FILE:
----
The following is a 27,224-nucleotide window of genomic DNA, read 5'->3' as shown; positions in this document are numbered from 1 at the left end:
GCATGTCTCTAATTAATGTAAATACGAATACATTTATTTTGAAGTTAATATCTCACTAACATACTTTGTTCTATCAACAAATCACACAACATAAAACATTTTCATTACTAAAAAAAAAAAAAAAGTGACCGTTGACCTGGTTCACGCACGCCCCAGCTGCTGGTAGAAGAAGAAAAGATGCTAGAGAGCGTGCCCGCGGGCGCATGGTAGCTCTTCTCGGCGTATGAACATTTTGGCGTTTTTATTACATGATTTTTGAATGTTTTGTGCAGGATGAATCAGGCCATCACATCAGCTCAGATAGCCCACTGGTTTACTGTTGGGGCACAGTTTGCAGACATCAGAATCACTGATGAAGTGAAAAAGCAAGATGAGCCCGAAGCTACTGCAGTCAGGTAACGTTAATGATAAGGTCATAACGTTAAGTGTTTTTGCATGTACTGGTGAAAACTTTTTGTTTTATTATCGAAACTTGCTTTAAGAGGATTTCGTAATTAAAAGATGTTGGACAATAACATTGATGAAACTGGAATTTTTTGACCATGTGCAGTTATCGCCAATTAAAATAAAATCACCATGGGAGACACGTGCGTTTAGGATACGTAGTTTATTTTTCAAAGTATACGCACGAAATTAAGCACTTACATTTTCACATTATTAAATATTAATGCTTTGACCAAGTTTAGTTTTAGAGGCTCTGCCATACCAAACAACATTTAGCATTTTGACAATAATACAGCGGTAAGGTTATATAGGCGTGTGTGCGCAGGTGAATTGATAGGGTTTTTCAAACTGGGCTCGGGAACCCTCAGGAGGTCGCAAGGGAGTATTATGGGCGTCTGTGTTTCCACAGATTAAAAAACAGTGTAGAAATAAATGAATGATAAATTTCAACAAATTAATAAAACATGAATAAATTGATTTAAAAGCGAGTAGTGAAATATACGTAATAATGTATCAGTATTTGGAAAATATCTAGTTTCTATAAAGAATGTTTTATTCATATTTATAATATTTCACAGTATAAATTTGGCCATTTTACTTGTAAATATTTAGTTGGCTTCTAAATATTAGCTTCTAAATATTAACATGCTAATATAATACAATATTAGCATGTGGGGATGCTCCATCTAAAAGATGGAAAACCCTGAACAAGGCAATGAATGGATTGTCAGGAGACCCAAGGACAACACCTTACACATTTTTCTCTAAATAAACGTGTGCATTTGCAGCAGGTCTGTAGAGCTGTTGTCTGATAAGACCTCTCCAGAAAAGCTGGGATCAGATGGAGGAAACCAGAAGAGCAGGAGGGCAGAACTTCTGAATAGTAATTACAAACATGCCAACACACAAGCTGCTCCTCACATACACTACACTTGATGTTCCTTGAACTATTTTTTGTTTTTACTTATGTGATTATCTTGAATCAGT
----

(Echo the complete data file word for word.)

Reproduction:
The following is a 27,224-nucleotide window of genomic DNA, read 5'->3' as shown; positions in this document are numbered from 1 at the left end:
GCATGTCTCTAATTAATGTAAATACGAATACATTTATTTTGAAGTTAATATCTCACTAACATACTTTGTTCTATCAACAAATCACACAACATAAAACATTTTCATTACTAAAAAAAAAAAAAAAGTGACCGTTGACCTGGTTCACGCACGCCCCAGCTGCTGGTAGAAGAAGAAAAGATGCTAGAGAGCGTGCCCGCGGGCGCATGGTAGCTCTTCTCGGCGTATGAACATTTTGGCGTTTTTATTACATGATTTTTGAATGTTTTGTGCAGGATGAATCAGGCCATCACATCAGCTCAGATAGCCCACTGGTTTACTGTTGGGGCACAGTTTGCAGACATCAGAATCACTGATGAAGTGAAAAAGCAAGATGAGCCCGAAGCTACTGCAGTCAGGTAACGTTAATGATAAGGTCATAACGTTAAGTGTTTTTGCATGTACTGGTGAAAACTTTTTGTTTTATTATCGAAACTTGCTTTAAGAGGATTTCGTAATTAAAAGATGTTGGACAATAACATTGATGAAACTGGAATTTTTTGACCATGTGCAGTTATCGCCAATTAAAATAAAATCACCATGGGAGACACGTGCGTTTAGGATACGTAGTTTATTTTTCAAAGTATACGCACGAAATTAAGCACTTACATTTTCACATTATTAAATATTAATGCTTTGACCAAGTTTAGTTTTAGAGGCTCTGCCATACCAAACAACATTTAGCATTTTGACAATAATACAGCGGTAAGGTTATATAGGCGTGTGTGCGCAGGTGAATTGATAGGGTTTTTCAAACTGGGCTCGGGAACCCTCAGGAGGTCGCAAGGGAGTATTATGGGCGTCTGTGTTTCCACAGATTAAAAAACAGTGTAGAAATAAATGAATGATAAATTTCAACAAATTAATAAAACATGAATAAATTGATTTAAAAGCGAGTAGTGAAATATACGTAATAATGTATCAGTATTTGGAAAATATCTAGTTTCTATAAAGAATGTTTTATTCATATTTATAATATTTCACAGTATAAATTTGGCCATTTTACTTGTAAATATTTAGTTGGCTTCTAAATATTAGCTTCTAAATATTAACATGCTAATATAATACAATATTAGCATGTGGGGATGCTCCATCTAAAAGATGGAAAACCCTGAACAAGGCAATGAATGGATTGTCAGGAGACCCAAGGACAACACCTTACACATTTTTCTCTAAATAAACGTGTGCATTTGCAGCAGGTCTGTAGAGCTGTTGTCTGATAAGACCTCTCCAGAAAAGCTGGGATCAGATGGAGGAAACCAGAAGAGCAGGAGGGCAGAACTTCTGAATAGTAATTACAAACATGCCAACACACAAGCTGCTCCTCACATACACTACACTTGATGTTCCTTGAACTATTTTTTGTTTTTACTTATGTGATTATCTTGAATCAGT